611 W. Union Street
Benson, AZ 85602
(520) 586-0800

Health Choice Integrated Care crisis Line
1-877-756-4090

NurseWise 24-Hour Crisis Line
1-866-495-6735

NAZCARE Warm Line
1-888-404-5530



SEABHS
611 W. Union Street
Benson, AZ 85602
(520) 586-0800

NurseWise 24-Hr Crisis Line
1-866-495-6735

NAZCARE Warm Line
1-888-404-5530


powered by centersite dot net

Getting Started
Here are some forms to get started. These can be printed and brought with you so that you can pre-fill out some known info ahead of time. More...


Health Sciences
Resources
Basic InformationLatest News
Regular Exercise Slows Decline Even in Advanced Parkinson's DzBrain-Computer Link Restores Some Movement to Quadraplegic ManScientists Spot Gene for Rare Disorder Causing Deafness, BlindnessNew Technology Makes Gene Mapping Cheaper, Faster: StudyTurning Back the Aging Clock -- in MiceNew Parkinson's Drug Xadago ApprovedBrain 'Rewires' to Work Around Early-Life BlindnessBrain Training for Cancer Survivors' Nerve DamageASA: Vagus Nerve Stimulation May Enhance Stroke RecoveryGene Therapy: A Breakthrough for Sickle Cell Anemia?Gene Therapy Shows Promise for Aggressive LymphomaThe Brain Can Produce Its Own Sugar: ReportCould Parkinson's Disease Raise Stroke Risk?NHL Veterans Pledge Their Brains to ResearchMRIs Can Be Safe for People With Heart Devices …Scientists Shed Light on Possible Cause of NearsightednessBrain Chip Helps Paralyzed 'Type' With Their MindDoes Mercury in Fish Play a Role in ALS?Repeat Head Hits May Not Put NFL Players at Risk of Motor ProblemsMRI Can Identify Early Signs of ASD in High-Risk InfantsEvidence of CTE Identified in Former Soccer PlayersSpace Reshapes Astronauts' Brains: StudyDiagnostic Potential for Blood-Based NfL in Parkinson's DiseaseIs It Parkinson's or Something Else? Blood Test Might Tell30 Former NFL Players Pledge Their Brains for ResearchAstronaut Twins Give Clues to Health Hazards of SpaceflightBrain-Computer Interface Lets Locked-In Patients CommunicateGene Discoveries Offer New Height InsightsBrain Scans Let 'Locked-In' ALS Patients CommunicateCaffeine Found to Reduce Age-Related InflammationfMRI May Be Better Way to Map Brain Prior to Epilepsy SurgeryVagus Nerve Might Play a Role in Fighting Inflammatory DiseaseBlood Levels of Meat-Linked Chemical Tied to Odds of Heart TroubleGSK3 Antagonists Promote Natural Tooth Repair in MiceScans Hint at Running's Brain Benefits, Even When YoungStudy Links Stuttering to Less Blood Flow in BrainRespiratory Muscle Strength Can Predict Survival in ALSNew Parkinson's Drug May Combat Movement DifficultiesPot May Restrict Blood Flow to Brain: StudyResearchers Develop Potential Oral Treatment for HemophiliaMouse Study Hints at Why Obese People Struggle to ExerciseArtists' Brushstrokes May Offer First Hints of Brain DiseaseWelders Showed Increased Risk of Parkinson-Like Symptoms in StudyExercise May Be Real Medicine for Parkinson's Disease'Groundbreaking' Research Offers Clues to Cause of DyslexiaDysglycemia Affects Brain Structure, Cognition in SeniorsStudy Finds Genetic Link Between Sleep Problems and ObesityMRI Helps Assess Fetal Brain Abnormalities: StudyDrones a Safe Way to Transport Blood: StudyFrequency of Multiple Molecular Diagnoses About 5 Percent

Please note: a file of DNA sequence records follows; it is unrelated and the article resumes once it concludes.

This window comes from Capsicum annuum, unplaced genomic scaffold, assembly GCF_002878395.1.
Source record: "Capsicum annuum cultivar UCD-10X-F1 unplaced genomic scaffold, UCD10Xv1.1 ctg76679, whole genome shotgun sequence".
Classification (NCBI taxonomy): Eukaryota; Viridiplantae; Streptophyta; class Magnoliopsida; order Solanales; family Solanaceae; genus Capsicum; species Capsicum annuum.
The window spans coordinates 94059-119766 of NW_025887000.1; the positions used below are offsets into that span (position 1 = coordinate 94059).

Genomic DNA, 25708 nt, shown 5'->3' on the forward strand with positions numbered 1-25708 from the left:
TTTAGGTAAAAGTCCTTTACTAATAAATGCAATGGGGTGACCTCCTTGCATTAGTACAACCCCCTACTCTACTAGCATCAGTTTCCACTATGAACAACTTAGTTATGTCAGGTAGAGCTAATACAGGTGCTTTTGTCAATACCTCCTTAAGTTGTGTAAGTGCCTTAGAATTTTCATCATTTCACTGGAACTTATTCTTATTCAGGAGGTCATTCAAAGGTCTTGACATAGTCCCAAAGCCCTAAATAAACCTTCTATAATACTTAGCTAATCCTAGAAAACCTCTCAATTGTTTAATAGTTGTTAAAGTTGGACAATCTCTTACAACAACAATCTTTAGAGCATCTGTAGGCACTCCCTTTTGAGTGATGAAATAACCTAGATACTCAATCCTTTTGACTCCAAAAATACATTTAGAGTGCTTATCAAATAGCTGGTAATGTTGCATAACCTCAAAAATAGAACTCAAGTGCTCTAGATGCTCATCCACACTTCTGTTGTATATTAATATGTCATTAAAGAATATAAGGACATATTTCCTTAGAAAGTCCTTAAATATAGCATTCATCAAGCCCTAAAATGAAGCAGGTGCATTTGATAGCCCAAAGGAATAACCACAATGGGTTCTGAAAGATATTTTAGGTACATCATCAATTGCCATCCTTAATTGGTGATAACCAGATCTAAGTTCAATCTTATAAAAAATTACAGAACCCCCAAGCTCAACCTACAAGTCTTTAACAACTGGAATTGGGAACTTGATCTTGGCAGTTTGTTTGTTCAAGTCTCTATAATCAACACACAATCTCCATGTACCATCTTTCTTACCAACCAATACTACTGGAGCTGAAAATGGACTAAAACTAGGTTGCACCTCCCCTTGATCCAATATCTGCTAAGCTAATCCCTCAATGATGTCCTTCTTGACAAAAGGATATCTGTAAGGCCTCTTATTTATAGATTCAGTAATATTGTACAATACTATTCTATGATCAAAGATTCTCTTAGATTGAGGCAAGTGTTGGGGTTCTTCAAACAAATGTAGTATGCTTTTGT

Questions and AnswersLinksBook Reviews
Related Topics

Medical Disorders
Mental Disorders
Mental Health Professions

fMRI May Be Better Way to Map Brain Prior to Epilepsy Surgery


HealthDay News
Updated: Jan 12th 2017

new article illustration

THURSDAY, Jan. 12, 2017 (HealthDay News) -- Magnetic resonance imaging (MRI) might help doctors protect critical areas of the brain before surgery to treat epilepsy, according to new guidelines published online Jan. 11 in Neurology.

For the guidelines, Jerzy P. Szaflarski, M.D., Ph.D., from the University of Alabama at Birmingham, and colleagues systematically reviewed existing evidence on the use of functional MRI (fMRI) in the preoperative evaluation of patients with epilepsy.

The authors found some evidence that fMRI could be an alternative to the Wada test for patients with specific types of epilepsy. However, the researchers noted that many of the studies they analyzed were small and many of the patients had similar types of epilepsy, suggesting these recommendations may not apply to all patients with epilepsy.

"Larger studies need to be conducted to increase the quality of available evidence," Szaflarski said in a news release from the American Academy of Neurology. "Plus, neither fMRI nor the Wada test have standardized procedures. Doctors should carefully advise patients of the risks and benefits of fMRI versus the Wada test."

Abstract
Full Text